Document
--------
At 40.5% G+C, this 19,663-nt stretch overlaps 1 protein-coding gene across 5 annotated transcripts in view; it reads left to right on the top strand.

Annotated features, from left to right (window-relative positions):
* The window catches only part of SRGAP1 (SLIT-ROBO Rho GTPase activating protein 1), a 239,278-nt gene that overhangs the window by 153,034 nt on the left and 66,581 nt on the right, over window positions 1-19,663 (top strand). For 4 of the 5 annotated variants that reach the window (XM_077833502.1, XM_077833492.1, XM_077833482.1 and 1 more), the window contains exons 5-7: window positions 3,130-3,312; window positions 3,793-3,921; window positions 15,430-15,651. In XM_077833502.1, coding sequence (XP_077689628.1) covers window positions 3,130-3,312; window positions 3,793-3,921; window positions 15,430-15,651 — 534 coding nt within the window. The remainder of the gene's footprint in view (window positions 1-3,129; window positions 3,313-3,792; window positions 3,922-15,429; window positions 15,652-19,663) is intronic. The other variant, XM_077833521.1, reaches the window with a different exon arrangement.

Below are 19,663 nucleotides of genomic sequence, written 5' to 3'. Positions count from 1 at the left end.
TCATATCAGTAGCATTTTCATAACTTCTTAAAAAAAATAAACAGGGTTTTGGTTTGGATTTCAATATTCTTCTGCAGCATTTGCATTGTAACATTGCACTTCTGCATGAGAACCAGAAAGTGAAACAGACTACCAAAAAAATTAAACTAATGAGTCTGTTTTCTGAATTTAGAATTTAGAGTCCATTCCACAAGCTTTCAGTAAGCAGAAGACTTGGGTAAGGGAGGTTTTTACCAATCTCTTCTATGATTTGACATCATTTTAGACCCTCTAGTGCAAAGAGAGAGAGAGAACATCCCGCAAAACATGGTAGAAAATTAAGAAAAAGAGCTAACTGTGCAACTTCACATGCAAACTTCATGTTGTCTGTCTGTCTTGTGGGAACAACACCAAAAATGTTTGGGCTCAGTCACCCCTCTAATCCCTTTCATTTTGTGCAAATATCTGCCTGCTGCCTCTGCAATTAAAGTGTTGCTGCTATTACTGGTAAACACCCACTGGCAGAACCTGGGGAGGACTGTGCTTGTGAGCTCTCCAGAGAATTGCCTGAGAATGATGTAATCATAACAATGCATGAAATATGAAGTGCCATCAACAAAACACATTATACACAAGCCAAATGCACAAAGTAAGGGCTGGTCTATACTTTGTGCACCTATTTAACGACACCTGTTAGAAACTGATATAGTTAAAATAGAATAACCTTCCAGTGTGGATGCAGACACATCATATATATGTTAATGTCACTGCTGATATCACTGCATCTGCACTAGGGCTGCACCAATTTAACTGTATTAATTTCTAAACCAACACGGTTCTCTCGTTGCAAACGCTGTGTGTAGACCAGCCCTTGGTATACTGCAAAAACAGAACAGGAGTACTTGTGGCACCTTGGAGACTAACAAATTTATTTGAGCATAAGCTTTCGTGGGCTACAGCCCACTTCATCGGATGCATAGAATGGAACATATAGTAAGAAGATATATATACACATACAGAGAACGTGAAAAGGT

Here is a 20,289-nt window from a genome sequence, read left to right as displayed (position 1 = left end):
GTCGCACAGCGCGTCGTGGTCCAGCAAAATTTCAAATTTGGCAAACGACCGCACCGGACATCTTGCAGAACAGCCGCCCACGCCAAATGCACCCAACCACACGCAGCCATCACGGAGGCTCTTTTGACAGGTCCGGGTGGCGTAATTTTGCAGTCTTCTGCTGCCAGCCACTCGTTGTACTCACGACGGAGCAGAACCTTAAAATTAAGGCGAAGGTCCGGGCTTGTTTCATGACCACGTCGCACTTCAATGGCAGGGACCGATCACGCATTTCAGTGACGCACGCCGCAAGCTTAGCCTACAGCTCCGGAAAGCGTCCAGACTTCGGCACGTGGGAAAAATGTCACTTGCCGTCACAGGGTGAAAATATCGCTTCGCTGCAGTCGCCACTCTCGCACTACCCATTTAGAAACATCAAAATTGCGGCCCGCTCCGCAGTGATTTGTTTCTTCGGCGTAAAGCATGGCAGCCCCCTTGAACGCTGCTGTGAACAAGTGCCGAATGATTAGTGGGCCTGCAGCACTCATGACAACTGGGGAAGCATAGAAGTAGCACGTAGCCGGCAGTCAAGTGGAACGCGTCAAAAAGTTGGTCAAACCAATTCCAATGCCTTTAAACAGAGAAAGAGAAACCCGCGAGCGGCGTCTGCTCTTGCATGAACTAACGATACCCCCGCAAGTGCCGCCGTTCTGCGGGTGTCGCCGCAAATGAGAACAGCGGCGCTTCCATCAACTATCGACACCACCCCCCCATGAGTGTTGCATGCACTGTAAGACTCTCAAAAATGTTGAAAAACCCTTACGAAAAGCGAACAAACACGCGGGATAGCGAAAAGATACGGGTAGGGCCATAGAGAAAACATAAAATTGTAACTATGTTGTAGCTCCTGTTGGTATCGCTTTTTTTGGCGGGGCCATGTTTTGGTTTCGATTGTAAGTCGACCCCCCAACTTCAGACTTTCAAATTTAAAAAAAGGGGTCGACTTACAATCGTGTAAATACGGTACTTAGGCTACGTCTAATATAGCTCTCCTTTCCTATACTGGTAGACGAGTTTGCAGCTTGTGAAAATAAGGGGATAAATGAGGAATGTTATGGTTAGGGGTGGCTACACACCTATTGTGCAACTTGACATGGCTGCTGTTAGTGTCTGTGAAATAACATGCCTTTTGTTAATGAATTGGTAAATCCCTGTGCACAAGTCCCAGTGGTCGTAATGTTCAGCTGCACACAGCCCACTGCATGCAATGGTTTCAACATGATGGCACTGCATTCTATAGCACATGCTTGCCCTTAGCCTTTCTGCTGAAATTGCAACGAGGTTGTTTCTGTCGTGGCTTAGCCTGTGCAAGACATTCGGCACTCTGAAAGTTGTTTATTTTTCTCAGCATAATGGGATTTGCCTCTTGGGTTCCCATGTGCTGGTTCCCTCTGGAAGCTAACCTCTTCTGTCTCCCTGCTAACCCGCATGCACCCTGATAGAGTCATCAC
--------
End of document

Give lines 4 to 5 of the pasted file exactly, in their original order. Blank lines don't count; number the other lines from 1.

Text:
Below are 19,663 nucleotides of genomic sequence, written 5' to 3'. Positions count from 1 at the left end.
TCATATCAGTAGCATTTTCATAACTTCTTAAAAAAAATAAACAGGGTTTTGGTTTGGATTTCAATATTCTTCTGCAGCATTTGCATTGTAACATTGCACTTCTGCATGAGAACCAGAAAGTGAAACAGACTACCAAAAAAATTAAACTAATGAGTCTGTTTTCTGAATTTAGAATTTAGAGTCCATTCCACAAGCTTTCAGTAAGCAGAAGACTTGGGTAAGGGAGGTTTTTACCAATCTCTTCTATGATTTGACATCATTTTAGACCCTCTAGTGCAAAGAGAGAGAGAGAACATCCCGCAAAACATGGTAGAAAATTAAGAAAAAGAGCTAACTGTGCAACTTCACATGCAAACTTCATGTTGTCTGTCTGTCTTGTGGGAACAACACCAAAAATGTTTGGGCTCAGTCACCCCTCTAATCCCTTTCATTTTGTGCAAATATCTGCCTGCTGCCTCTGCAATTAAAGTGTTGCTGCTATTACTGGTAAACACCCACTGGCAGAACCTGGGGAGGACTGTGCTTGTGAGCTCTCCAGAGAATTGCCTGAGAATGATGTAATCATAACAATGCATGAAATATGAAGTGCCATCAACAAAACACATTATACACAAGCCAAATGCACAAAGTAAGGGCTGGTCTATACTTTGTGCACCTATTTAACGACACCTGTTAGAAACTGATATAGTTAAAATAGAATAACCTTCCAGTGTGGATGCAGACACATCATATATATGTTAATGTCACTGCTGATATCACTGCATCTGCACTAGGGCTGCACCAATTTAACTGTATTAATTTCTAAACCAACACGGTTCTCTCGTTGCAAACGCTGTGTGTAGACCAGCCCTTGGTATACTGCAAAAACAGAACAGGAGTACTTGTGGCACCTTGGAGACTAACAAATTTATTTGAGCATAAGCTTTCGTGGGCTACAGCCCACTTCATCGGATGCATAGAATGGAACATATAGTAAGAAGATATATATACACATACAGAGAACGTGAAAAGGT